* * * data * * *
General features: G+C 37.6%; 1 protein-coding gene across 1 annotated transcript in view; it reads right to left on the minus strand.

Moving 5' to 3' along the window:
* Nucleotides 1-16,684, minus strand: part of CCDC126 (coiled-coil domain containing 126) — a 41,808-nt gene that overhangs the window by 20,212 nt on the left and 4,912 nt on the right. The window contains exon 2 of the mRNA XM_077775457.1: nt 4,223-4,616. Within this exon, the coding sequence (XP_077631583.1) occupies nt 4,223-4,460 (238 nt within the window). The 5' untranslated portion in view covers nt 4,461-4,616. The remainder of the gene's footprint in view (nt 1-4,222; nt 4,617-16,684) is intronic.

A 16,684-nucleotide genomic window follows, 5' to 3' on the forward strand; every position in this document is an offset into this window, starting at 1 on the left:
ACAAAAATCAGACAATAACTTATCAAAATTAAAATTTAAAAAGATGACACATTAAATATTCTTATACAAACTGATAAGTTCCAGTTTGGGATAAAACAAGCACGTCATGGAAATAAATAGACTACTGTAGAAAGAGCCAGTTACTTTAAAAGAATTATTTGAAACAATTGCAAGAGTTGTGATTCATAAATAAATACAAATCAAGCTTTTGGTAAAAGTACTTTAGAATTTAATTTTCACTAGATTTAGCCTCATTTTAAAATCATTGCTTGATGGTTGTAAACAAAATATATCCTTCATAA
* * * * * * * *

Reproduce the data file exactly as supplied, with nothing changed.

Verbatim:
General features: G+C 37.6%; 1 protein-coding gene across 1 annotated transcript in view; it reads right to left on the minus strand.

Moving 5' to 3' along the window:
* Nucleotides 1-16,684, minus strand: part of CCDC126 (coiled-coil domain containing 126) — a 41,808-nt gene that overhangs the window by 20,212 nt on the left and 4,912 nt on the right. The window contains exon 2 of the mRNA XM_077775457.1: nt 4,223-4,616. Within this exon, the coding sequence (XP_077631583.1) occupies nt 4,223-4,460 (238 nt within the window). The 5' untranslated portion in view covers nt 4,461-4,616. The remainder of the gene's footprint in view (nt 1-4,222; nt 4,617-16,684) is intronic.

A 16,684-nucleotide genomic window follows, 5' to 3' on the forward strand; every position in this document is an offset into this window, starting at 1 on the left:
ACAAAAATCAGACAATAACTTATCAAAATTAAAATTTAAAAAGATGACACATTAAATATTCTTATACAAACTGATAAGTTCCAGTTTGGGATAAAACAAGCACGTCATGGAAATAAATAGACTACTGTAGAAAGAGCCAGTTACTTTAAAAGAATTATTTGAAACAATTGCAAGAGTTGTGATTCATAAATAAATACAAATCAAGCTTTTGGTAAAAGTACTTTAGAATTTAATTTTCACTAGATTTAGCCTCATTTTAAAATCATTGCTTGATGGTTGTAAACAAAATATATCCTTCATAA